How to unzip GZ files on Mac
Most of us are familiar with ZIP files, and those who’ve used Windows would recognize RAR files as well. Both of those are popular archiving formats, frequently used to compress files and folders, and easily send them out without compromising their integrity.
Naturally, .zip and .rar are not the only archives available. If you use Mac or Linux, eventually you’ll encounter .z or .gz files as well.
What is a GZ file? The GZ (or GZIP) archive format was created by Jean-loup Gailly and Mark Adler, two software developers, back in 1992 who used the GNU Gzip compression algorithm to improve on the default compression process in UNIX. That’s why you most often see .gz files in macOS and Linux systems.
A unique feature of .gz files is that they can only contain one item each (unlike .zip or .rar). To combine multiple files under .gz format, you need to first use an archive utility like TAR, which would create a special .tar.gz or .tgz file format.
Let’s see why you might want to use .gz files, how to open gz files on Mac, and how to extract .gz archives as well as create your own.
Why Use GZ Archives?
GZ or GZIP is still a widely used compression algorithm because it helps reduce the size of a file considerably while protecting its integrity. Importantly, GZIP compression doesn’t strip out the original file name, ownership, or timestamp. The latter is especially handy when working with files that can easily get truncated in transfer.
Today, you also often see .gz files being used in web development to compress web elements and make webpages load faster.
So how do you create and extract .gz archives on your Mac? You have a few options to do that.
How to open GZ files on Mac
While Windows users have to install additional apps and extensions to open GZ files, Mac users can do so by default.
Archive Utility, for example, which is Mac’s default archiving app (with no user interface) can easily extract .gz archives at any time. To do so, just double-click on the .gz file or right-click, go to Open With, and select Archive Utility.
Unfortunately, while Archive Utility can unzip GZ files, it can’t zip them back into archives. For that, you need to either use Terminal or third-party software.
How to unzip GZ files with Terminal
Since .gz file format was originally created to make archiving better on UNIX systems, it can also be controlled by Mac’s command line — Terminal.
Terminal is very powerful, letting you do any action on your Mac without the graphical user interface. But it’s also quite unforgiving, since it’s very easy to do something very wrong. That’s why most people try to avoid it.
To safely extract .gz files, you can use Terminal’s gzip or gunzip commands. But, first, make sure that your terminal state is in the same folder and the files about to be zipped. You can use the ls -la command to print the files in the current folder and then navigate inside folders with the cd command or step back with the cd - command.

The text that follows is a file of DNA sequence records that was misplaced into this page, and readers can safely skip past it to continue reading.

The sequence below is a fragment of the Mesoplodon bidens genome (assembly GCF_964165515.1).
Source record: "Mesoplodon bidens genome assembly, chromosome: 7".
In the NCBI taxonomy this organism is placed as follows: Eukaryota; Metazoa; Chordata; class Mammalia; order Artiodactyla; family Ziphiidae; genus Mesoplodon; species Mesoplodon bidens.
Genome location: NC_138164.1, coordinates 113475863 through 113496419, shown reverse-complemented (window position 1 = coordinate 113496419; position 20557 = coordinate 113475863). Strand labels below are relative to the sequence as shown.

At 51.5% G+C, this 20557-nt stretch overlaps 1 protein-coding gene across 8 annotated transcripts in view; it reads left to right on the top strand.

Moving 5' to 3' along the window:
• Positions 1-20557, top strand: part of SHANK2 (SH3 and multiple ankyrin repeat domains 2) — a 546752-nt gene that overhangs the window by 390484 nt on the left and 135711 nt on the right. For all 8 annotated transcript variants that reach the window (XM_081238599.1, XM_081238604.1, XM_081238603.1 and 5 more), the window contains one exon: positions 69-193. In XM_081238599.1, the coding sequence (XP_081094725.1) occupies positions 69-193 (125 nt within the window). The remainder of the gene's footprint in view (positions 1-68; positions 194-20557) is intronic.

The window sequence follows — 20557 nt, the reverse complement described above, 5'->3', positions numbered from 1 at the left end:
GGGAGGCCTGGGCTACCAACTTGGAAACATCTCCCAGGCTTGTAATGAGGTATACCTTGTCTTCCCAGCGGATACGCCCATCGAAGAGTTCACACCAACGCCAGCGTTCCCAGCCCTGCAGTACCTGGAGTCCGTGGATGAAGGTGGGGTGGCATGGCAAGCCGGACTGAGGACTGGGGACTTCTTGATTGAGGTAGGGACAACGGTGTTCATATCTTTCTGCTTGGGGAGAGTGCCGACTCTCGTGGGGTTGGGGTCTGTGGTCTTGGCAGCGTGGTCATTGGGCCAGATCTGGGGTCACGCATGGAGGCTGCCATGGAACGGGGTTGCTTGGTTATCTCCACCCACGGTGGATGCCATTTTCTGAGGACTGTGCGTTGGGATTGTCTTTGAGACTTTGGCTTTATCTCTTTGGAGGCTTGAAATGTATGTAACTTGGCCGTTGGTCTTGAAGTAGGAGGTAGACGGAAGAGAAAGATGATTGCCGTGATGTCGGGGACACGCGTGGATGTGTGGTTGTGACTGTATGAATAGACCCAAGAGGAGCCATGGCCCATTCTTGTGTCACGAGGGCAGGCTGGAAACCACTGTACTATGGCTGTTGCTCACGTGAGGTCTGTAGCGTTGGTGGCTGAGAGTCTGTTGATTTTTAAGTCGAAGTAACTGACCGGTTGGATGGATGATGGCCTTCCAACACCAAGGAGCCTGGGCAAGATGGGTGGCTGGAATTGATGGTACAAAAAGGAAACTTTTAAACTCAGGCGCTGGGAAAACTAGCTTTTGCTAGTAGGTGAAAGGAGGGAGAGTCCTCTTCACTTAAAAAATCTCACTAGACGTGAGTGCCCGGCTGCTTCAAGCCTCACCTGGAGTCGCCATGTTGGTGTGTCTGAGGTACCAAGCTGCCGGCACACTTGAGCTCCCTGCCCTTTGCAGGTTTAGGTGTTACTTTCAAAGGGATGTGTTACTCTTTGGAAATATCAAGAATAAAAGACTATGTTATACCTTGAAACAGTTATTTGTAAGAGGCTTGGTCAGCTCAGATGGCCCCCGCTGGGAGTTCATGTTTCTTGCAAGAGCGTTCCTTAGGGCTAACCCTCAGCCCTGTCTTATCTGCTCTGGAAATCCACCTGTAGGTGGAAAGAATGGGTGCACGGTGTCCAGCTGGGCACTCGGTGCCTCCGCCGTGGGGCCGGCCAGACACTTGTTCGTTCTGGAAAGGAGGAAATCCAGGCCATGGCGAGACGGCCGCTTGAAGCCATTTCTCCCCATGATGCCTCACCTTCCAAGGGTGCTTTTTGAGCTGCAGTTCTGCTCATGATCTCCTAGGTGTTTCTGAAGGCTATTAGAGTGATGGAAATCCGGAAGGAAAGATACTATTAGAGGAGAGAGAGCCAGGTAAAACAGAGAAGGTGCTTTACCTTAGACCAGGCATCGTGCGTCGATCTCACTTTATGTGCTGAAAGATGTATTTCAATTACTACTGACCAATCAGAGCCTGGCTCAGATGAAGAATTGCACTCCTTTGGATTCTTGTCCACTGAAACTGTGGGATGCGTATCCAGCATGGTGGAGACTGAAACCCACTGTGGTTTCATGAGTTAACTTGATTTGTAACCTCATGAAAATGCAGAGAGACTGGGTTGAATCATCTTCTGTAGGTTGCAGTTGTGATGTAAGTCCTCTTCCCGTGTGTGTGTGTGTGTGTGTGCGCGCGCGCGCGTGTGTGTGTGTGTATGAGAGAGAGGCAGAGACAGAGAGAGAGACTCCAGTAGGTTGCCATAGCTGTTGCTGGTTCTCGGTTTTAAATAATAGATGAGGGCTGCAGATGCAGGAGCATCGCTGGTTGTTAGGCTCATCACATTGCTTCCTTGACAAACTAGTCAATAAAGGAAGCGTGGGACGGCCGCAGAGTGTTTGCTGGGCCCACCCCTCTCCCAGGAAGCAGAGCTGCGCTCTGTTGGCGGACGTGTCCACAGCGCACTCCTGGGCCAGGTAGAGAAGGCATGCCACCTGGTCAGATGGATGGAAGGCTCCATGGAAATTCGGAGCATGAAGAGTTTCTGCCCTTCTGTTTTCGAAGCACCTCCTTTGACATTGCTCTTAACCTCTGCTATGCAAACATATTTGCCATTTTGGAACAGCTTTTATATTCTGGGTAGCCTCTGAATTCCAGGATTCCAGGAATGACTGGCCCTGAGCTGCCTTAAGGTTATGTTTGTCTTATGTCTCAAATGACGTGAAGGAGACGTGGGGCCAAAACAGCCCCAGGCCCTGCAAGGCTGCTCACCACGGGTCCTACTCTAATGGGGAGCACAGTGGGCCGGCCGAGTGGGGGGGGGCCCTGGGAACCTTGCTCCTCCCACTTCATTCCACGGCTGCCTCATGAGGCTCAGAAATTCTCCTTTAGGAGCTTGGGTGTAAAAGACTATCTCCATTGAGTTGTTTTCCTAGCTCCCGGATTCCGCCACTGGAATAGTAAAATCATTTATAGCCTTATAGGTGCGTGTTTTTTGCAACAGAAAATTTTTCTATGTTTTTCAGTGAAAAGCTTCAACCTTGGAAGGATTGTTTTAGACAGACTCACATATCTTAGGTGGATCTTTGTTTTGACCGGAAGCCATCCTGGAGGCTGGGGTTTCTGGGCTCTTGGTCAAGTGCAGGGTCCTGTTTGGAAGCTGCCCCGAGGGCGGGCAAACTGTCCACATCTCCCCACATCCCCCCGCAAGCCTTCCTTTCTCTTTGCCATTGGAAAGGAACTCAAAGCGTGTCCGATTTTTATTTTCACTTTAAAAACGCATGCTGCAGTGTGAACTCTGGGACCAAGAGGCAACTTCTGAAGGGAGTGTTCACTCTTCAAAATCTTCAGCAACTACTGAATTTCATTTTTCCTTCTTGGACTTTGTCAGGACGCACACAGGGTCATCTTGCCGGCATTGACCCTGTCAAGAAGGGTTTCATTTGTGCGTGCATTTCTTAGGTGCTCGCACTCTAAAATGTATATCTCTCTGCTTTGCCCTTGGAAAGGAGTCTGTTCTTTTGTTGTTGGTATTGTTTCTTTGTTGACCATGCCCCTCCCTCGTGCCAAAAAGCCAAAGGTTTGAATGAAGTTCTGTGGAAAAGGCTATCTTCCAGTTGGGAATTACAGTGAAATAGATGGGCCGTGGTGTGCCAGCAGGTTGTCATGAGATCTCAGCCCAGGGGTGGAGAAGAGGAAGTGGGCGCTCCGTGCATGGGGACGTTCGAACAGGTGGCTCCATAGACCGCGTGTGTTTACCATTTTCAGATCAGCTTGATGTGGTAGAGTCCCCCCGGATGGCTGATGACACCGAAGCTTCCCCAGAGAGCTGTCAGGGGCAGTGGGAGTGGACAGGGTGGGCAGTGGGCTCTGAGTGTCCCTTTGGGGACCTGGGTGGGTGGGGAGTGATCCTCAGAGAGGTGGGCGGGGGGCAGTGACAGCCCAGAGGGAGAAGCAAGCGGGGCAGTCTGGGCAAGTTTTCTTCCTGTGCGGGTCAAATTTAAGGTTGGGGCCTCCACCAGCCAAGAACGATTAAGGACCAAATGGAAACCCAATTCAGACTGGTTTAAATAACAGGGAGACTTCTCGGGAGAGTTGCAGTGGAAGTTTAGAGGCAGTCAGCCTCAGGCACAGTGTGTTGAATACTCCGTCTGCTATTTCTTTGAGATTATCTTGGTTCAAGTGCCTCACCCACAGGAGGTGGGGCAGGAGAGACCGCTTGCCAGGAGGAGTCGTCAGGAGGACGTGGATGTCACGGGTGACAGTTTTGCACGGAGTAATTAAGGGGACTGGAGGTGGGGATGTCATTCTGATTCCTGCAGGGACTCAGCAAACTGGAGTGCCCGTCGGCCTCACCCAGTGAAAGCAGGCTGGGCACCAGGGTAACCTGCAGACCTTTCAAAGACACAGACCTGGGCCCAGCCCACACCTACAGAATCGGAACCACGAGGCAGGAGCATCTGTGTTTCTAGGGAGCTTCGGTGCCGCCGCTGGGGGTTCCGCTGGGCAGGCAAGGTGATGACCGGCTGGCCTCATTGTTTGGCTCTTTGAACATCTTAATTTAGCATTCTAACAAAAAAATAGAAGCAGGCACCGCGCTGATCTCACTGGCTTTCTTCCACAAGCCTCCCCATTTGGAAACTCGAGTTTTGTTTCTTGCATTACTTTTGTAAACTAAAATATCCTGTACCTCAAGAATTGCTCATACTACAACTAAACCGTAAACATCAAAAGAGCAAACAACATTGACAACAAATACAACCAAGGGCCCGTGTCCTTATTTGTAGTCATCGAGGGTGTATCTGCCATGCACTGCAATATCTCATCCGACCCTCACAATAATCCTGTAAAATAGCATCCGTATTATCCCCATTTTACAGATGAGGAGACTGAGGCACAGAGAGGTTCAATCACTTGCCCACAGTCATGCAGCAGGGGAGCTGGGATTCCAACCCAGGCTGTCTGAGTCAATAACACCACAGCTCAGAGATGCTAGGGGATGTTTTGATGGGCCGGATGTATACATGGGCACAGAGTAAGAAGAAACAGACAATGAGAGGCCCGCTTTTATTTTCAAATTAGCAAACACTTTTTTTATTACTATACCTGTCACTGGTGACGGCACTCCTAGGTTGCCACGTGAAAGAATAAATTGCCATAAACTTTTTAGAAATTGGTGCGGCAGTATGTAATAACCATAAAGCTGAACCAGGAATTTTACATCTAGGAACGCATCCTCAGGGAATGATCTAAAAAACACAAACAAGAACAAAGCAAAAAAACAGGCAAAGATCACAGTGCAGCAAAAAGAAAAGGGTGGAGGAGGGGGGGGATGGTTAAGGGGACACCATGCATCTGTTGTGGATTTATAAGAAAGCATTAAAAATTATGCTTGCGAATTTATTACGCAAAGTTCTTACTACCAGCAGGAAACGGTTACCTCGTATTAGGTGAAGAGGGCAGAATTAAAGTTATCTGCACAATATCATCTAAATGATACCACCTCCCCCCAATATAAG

Alternatively, you can just also drag and drop your file onto the Terminal’s window.
To unzip GZ files, use: gzip -d file.gz (where file.gz is the path to your file). For simpler syntax, you can also use gunzip to replace gzip -d, so type: gunzip file.gz
These commands will also remove the original file. To unzip GZ and keep the original file, use: gzip -dk file.gz
If you’re actually trying to extract a folder archive like .tar.gz, the Terminal command is a bit different: tar -xf file.tar.gz
All of the commands above will extract files in the same directory as the original archive. You can also now see why most people avoid using Terminal, it works like magic but, at the same time, it’s hard to understand how. Luckily, there are a few more powerful and user-friendly options you can turn to.
How to extract .gz archives with third-party apps
If you’re looking for fast and easy options to unzip GZ files, you should start with Archiver.
Archiver is a lightweight archiving utility that is blazing fast and supports all the archiving formats you’ll ever meet in your life. Its interface is so intuitive that you barely have to do anything, just follow a few prompts to either create or unpack an archive at any time.
Moreover, you can extract files out of the same archived folder selectively and preview them with Quick Look. You can also set passwords, combine a few archives together, or split large archives into equal parts.
To unzip GZ file with Archiver:
- Launch Archiver
- Drag and drop your archive onto the app
- Use Space to preview your file in Quick Look
- Click Extract
Similarly, to create an archive like .tar.gz, you can use the Convert feature in Archiver and choose TAR.GZ among the options. Then click Convert.
How to extract a specific file from a tar archive?
BetterZip is another powerful archive manager. It lets you browse and manage archives without even unarchiving them in the first place! So you can preview, rename, edit, and delete files right within the app.
In addition, BetterZip is a breeze to zip and extract more than 30 archive formats, install passwords, and even automate any archiving functionality with AppleScript.
To extract a specific file from a gzip-compressed archive with BetterZip:
- Launch BetterZip
- Drag and drop your file onto the app
- Preview with Space to launch Quick Look, if needed
- Click Extract in the top menu
As you can see, there’s no shortage of ways to create and open GZ files. For the most basic functionality, the default Archive Utility will suffice. For the most advanced users, learning a few Terminal commands could be helpful. But most people should probably try Archiver as the easiest way to unarchive files or BetterZip as the most flexible archiving solution on the market.
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